It prompted a take-down demand from the folks behind Tintin, a cease-and-desist command from those associated with Game of Thrones and no less than the President paused to give it a shout-out in his recent State of the Union: 3-D printing and printers are not just here, they’re falling in price, becoming a more ubiquitous technology and they’re just starting to become a potential new sore spot for Hollywood and creative types concerned about protecting intellectual property.
Fernando Sosa found this out when he got a much-publicized cease-and-desist letter from HBO over his 3-D-printed, Game of Thrones-inspired cellphone dock. And while some museums seem intrigued about the possibility of others outside their institutions creating 3-D replicas of great art works in public collections, Thingverse.com, an online exchange for digital designs for 3-D printers, got zinged with a take-down notice from Moulinsart, owners of the rights to Tintin, over some holiday ornaments that look like the famed cartoon character’s moon rocket. (Those designs are still up, by the way.)
Costs fall, conflicts rise
As 3D printers become more affordable, ranging anywhere from just under $1,000 to more than $3,000, intellectual property owners are raising alarm and legal minds are offering early guidance to avert conflict. Sites such as Thingiverse.com and instructables.com which provide blueprints to help 3-D printers build anything, make it hard for IP owners to recover from. 3D printing allows for personal manufacturing of objects, which may be copyrightable. Copyright applies to 3-D printing because sculptural works or three dimensional representations are protected so long as there is a modicum of creativity original to the owner.
President Obama said in his State of the Union Address that “3-D printing… has the potential to revolutionize the way we make almost everything.” However this power of manufacturing and production to the masses will create difficulties for IP owners to police uses of their rights. As reported in Boston Business Journal, 3-D printing will not only prompt an increase in patent and intellectual property lawsuits, this litigation will affect everyone, from consumers to 3-D printing companies and CAD file makers.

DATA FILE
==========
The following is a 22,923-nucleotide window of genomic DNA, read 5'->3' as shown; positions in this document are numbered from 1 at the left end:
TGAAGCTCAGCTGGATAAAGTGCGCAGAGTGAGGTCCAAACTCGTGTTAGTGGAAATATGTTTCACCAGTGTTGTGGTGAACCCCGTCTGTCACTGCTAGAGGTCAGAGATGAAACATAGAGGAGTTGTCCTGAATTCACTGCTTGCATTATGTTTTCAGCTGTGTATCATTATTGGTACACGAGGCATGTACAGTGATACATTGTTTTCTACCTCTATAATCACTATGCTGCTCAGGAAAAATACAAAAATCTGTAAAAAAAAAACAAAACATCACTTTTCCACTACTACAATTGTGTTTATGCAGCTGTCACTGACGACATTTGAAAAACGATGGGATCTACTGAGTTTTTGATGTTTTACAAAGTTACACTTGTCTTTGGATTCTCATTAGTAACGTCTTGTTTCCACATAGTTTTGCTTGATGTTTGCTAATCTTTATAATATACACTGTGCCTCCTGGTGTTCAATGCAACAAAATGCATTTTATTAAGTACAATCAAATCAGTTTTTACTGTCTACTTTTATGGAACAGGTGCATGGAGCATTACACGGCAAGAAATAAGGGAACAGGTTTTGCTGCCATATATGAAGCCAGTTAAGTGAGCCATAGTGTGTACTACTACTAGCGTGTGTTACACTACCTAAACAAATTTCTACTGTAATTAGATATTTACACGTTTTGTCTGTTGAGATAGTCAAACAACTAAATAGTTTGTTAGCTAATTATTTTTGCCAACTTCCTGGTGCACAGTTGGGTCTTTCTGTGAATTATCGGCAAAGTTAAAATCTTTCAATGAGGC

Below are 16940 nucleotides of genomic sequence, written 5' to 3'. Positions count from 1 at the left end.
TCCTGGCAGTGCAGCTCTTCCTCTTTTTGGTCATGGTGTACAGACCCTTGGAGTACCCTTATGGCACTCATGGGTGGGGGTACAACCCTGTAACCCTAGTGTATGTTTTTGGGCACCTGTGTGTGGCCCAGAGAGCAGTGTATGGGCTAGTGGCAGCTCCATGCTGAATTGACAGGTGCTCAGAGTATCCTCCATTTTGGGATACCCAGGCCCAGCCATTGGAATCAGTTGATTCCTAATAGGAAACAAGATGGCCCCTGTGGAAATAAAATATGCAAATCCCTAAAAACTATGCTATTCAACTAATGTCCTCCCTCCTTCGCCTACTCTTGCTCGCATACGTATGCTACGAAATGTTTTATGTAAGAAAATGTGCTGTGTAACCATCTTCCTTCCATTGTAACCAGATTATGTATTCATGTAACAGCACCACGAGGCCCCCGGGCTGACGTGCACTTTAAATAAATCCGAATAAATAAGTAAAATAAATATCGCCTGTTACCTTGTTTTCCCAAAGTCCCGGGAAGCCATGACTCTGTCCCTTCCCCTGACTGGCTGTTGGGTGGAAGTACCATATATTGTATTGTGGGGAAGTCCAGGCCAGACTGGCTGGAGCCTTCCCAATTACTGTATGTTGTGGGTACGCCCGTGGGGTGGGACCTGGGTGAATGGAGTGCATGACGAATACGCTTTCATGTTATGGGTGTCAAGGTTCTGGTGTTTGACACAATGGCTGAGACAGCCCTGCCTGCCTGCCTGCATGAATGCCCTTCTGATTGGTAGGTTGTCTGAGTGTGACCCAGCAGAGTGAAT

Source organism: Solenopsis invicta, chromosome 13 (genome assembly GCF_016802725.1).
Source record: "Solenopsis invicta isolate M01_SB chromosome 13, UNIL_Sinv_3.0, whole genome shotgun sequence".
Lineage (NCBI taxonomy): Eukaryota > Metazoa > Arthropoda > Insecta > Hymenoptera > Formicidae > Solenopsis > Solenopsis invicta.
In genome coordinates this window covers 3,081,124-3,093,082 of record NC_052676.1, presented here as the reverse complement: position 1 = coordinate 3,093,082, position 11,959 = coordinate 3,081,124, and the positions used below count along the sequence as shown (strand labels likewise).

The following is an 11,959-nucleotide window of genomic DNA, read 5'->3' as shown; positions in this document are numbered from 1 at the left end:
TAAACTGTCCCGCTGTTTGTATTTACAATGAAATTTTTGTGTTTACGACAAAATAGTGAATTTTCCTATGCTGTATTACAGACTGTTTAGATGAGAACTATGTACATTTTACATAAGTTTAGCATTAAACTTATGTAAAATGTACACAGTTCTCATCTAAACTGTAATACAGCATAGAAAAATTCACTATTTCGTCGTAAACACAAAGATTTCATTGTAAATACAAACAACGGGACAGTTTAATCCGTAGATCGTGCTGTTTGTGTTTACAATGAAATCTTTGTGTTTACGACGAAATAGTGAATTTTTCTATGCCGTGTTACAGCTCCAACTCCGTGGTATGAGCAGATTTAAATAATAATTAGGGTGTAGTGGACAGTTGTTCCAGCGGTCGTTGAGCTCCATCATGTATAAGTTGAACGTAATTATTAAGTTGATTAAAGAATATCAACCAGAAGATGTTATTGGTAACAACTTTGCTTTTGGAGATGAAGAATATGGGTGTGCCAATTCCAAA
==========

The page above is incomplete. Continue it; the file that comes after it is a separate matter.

Causes of action?
According to patent attorney Ryan J. Vogel, owners of intellectual property may seek to bring claims such as:
- Patent infringement — although once an item is patented any unauthorized use of the invention constitutes infringement, policing and protecting patent rights in inventions copied on 3-D printers is difficult.
- Trade secret infringement –– trade secret law “offers protection to a formula, practice, process, design, instrument, pattern or compilation of information as long as the subject of the secret is not generally known in the industry, appropriate efforts have been made to keep it secret and the secret confers a competitive advantage.” This is becoming a more preferred method because “unlike patent law, trade secret law carries… no requirement of usefulness, novelty or non-obviousness.
- Trade dress and design patent — for trade dress to protect the overall appearance and image of the product, it must be inherently distinctive or have developed a secondary meaning. Design patent protection comes from the exact description of the design or ornamental invention illustrated within the design patent. Similar to patent infringement claims, policing the rights will be challenging.
- Copyright — this protection automatically attaches to creative works fixed in a tangible medium. While copyright pplies obviously applies to items that are design-oriented, it is also increasingly difficult to police.
While the most current 3-D printing litigation is around the actual patent of the printing itself, it will be interesting to see how this innovation will affect consumers, giving them the ability to produce items without relying on manufacturers.